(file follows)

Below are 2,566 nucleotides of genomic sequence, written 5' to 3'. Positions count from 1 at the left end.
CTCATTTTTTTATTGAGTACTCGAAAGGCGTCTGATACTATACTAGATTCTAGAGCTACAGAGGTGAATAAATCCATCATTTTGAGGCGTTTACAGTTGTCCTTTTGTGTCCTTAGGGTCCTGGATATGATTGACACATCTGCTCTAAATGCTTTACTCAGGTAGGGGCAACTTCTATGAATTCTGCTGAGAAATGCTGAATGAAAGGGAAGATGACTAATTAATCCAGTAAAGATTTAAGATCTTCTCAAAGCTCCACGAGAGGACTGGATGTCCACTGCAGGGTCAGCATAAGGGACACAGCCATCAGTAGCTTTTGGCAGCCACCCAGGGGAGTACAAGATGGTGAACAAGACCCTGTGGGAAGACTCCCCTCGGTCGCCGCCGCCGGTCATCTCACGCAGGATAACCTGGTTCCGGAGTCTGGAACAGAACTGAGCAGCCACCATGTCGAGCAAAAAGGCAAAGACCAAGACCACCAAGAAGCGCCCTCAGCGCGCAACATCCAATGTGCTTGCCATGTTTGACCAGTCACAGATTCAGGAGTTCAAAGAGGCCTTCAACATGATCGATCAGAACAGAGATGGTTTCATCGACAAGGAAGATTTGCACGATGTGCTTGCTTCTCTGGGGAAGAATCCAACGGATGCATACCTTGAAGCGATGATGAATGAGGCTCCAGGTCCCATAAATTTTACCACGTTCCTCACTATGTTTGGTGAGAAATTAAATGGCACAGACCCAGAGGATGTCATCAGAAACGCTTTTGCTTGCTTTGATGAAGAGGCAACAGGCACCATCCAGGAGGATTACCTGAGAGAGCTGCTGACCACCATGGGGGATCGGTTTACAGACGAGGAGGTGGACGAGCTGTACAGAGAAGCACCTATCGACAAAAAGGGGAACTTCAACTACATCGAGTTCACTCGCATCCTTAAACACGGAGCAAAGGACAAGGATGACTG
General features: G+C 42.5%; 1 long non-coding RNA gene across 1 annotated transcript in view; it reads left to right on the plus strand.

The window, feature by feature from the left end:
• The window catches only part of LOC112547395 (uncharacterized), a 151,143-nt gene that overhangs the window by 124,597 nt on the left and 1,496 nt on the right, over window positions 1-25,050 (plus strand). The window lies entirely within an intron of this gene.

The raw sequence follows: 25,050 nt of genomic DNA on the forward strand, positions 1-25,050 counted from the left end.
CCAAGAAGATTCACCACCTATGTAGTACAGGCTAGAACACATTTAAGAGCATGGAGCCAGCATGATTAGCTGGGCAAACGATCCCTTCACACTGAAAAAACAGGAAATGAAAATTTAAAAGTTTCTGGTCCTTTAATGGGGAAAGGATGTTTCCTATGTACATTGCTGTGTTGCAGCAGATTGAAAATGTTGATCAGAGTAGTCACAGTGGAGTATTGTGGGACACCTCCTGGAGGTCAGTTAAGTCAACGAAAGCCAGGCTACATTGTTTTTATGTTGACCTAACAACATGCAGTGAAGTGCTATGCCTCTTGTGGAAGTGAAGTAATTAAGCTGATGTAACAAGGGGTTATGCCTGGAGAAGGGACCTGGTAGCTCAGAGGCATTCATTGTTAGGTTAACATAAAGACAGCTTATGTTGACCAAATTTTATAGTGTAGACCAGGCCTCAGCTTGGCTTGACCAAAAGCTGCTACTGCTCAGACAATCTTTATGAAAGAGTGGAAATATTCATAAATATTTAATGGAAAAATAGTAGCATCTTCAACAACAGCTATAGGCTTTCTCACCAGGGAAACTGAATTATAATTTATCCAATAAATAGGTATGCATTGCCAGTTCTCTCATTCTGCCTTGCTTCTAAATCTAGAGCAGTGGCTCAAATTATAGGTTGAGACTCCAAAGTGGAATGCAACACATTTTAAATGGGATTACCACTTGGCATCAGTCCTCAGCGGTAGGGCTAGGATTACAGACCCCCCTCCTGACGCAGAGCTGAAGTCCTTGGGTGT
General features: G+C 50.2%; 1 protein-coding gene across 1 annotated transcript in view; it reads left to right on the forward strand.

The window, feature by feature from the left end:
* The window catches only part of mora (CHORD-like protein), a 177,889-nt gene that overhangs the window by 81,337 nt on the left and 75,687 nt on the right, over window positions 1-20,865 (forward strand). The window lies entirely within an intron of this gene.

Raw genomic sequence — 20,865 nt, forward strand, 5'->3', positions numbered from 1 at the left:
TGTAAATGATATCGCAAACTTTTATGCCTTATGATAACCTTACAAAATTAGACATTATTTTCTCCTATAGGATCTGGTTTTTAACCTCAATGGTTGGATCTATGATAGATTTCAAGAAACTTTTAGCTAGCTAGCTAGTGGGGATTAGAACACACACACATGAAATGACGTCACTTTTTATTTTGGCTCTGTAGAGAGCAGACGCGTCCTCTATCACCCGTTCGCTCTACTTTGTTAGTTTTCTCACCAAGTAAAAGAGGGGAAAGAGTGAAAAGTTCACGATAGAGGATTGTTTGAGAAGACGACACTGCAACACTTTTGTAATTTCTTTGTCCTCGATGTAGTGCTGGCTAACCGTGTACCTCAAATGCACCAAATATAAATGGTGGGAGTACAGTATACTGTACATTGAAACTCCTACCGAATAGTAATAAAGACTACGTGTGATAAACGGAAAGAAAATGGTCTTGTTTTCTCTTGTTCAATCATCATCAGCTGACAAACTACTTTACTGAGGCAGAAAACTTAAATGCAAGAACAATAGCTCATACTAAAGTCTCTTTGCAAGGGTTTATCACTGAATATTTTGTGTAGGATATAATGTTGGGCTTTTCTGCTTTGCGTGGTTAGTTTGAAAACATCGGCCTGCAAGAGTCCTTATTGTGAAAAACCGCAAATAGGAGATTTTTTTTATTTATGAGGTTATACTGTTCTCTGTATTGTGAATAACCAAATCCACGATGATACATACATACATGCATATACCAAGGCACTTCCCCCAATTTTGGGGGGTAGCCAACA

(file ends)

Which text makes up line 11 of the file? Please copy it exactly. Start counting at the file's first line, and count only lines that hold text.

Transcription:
Raw genomic sequence — 20,865 nt, forward strand, 5'->3', positions numbered from 1 at the left: